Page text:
So what people were shopping for was different and also how people were shopping was different. The shift to online shopping has accelerated at a rapid pace in 2020 out of necessity. This holiday shopping season follows suit. Most retailers, big and small, are offering curbside pickup or delivery at a low fee or free if you spend a certain amount. Convenience and safety seem to go hand in hand with online shopping.
I mulled over my gift-giving list while I over-indulged in a Thanksgiving feast. After getting my fill, and then another piece of pie on top of that, I settled onto the couch with iPad in hand and began filling up my virtual carts. Macy’s had a few deals that required curbside or in-store pickup, but most retailers gave you the choice of store pickup or ship to home. With a few clicks of the keyboard, my night of shopping was complete!
Friday morning, I was once again bombarded with emails reminding me of all the great deals going on. I was tempted to get a set of matching pajamas for the whole family. Luckily for them, they were already sold out of our sizes. I was unable to resist a few deals on kitchen items like a colorful knife set for $12. Now I just have to figure out who I should gift it to! It has been a difficult year and giving feels really good this holiday season. At Macy’s, my 2 little helpers and I parked in the curbside spot and called to let them know the make and color of our car. Then we popped our trunk and waited a few minutes until a man delivered our order. It was pretty seamless. While I missed running around the store with my arms overflowing, I appreciated the ease of this transaction. Hard to believe, but I did not even go to the mall or a single physical store on Friday for the first time in over 15 years!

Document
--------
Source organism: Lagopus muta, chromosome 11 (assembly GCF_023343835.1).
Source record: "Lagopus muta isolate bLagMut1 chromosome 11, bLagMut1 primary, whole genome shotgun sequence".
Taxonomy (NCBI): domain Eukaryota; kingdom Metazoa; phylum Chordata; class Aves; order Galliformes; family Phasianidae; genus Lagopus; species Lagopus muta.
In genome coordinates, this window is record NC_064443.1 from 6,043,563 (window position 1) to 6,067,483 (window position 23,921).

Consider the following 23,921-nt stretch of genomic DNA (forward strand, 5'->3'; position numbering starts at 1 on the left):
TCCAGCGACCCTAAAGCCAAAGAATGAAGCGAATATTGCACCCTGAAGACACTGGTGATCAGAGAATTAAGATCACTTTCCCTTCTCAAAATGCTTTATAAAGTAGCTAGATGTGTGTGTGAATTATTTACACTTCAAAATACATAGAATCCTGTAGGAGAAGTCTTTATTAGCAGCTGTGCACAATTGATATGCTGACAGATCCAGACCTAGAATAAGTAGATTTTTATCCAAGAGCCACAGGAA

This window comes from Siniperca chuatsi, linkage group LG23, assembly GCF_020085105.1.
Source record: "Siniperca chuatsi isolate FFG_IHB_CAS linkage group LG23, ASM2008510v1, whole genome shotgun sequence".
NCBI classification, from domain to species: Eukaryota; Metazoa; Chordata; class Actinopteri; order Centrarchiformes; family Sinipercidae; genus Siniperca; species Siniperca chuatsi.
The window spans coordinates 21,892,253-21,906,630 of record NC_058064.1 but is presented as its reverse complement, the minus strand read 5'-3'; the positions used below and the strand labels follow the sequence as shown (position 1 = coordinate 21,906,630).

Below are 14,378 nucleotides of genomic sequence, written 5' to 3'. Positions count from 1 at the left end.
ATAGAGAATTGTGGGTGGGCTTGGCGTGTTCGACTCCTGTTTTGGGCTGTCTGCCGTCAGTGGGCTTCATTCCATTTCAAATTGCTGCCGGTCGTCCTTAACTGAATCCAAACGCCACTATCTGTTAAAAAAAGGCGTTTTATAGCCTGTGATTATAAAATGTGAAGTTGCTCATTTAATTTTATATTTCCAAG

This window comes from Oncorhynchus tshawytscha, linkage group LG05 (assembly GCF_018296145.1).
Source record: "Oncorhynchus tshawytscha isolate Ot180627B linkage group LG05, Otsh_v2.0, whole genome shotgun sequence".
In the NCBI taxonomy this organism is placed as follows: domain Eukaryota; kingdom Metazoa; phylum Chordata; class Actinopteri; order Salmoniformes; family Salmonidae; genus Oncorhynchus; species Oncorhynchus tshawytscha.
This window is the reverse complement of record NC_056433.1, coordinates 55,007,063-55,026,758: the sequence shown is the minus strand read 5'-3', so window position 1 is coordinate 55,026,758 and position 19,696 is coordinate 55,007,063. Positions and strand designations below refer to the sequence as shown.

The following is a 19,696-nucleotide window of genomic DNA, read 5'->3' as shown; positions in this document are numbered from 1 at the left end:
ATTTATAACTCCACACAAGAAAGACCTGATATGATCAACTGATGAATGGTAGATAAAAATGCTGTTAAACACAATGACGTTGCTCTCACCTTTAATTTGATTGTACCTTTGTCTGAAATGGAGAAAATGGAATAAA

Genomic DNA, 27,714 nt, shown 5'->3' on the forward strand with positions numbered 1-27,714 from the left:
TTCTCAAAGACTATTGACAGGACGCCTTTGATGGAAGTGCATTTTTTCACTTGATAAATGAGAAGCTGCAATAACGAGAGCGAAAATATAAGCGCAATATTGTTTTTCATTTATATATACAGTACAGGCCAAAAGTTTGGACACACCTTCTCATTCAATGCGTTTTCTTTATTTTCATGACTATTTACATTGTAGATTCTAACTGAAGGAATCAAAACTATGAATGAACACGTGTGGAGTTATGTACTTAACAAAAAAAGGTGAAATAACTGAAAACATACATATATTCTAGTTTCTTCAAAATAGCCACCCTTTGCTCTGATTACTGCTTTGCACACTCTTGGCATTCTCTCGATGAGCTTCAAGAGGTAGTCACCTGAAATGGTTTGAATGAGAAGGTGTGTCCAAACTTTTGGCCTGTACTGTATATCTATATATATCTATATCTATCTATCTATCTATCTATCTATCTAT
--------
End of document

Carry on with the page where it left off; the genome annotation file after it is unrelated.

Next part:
We were back at it Saturday, first thing. We supported Small Business in the 2020 way. I was totally impressed with how some small shops have adjusted to the Covid world and are making it work. One small favorite pet store of ours, Dogville in San Anselmo, called us back on Facetime so that our dynamic trio could virtually see all their goods and select treats and toys and even a dog collar for our furry family member. A few hours later, we stopped by to pickup curbside. Gamescape on the main drag in San Rafael asked me what my budget was for the Pokémon card lovers in my life and curated a mix of cards and other items that I am sure my kids will love – a big bonus for me since I don’t know anything about Pokémon. Amphora – a great olive oil gift shop – allowed 1 customer in at a time to sample products, and had my gifts wrapped in individual bags without me even asking, waiting for me when I arrived at the doorway. My husband reported his music shop was busy, but not crazy like years past. That seems to be the trend.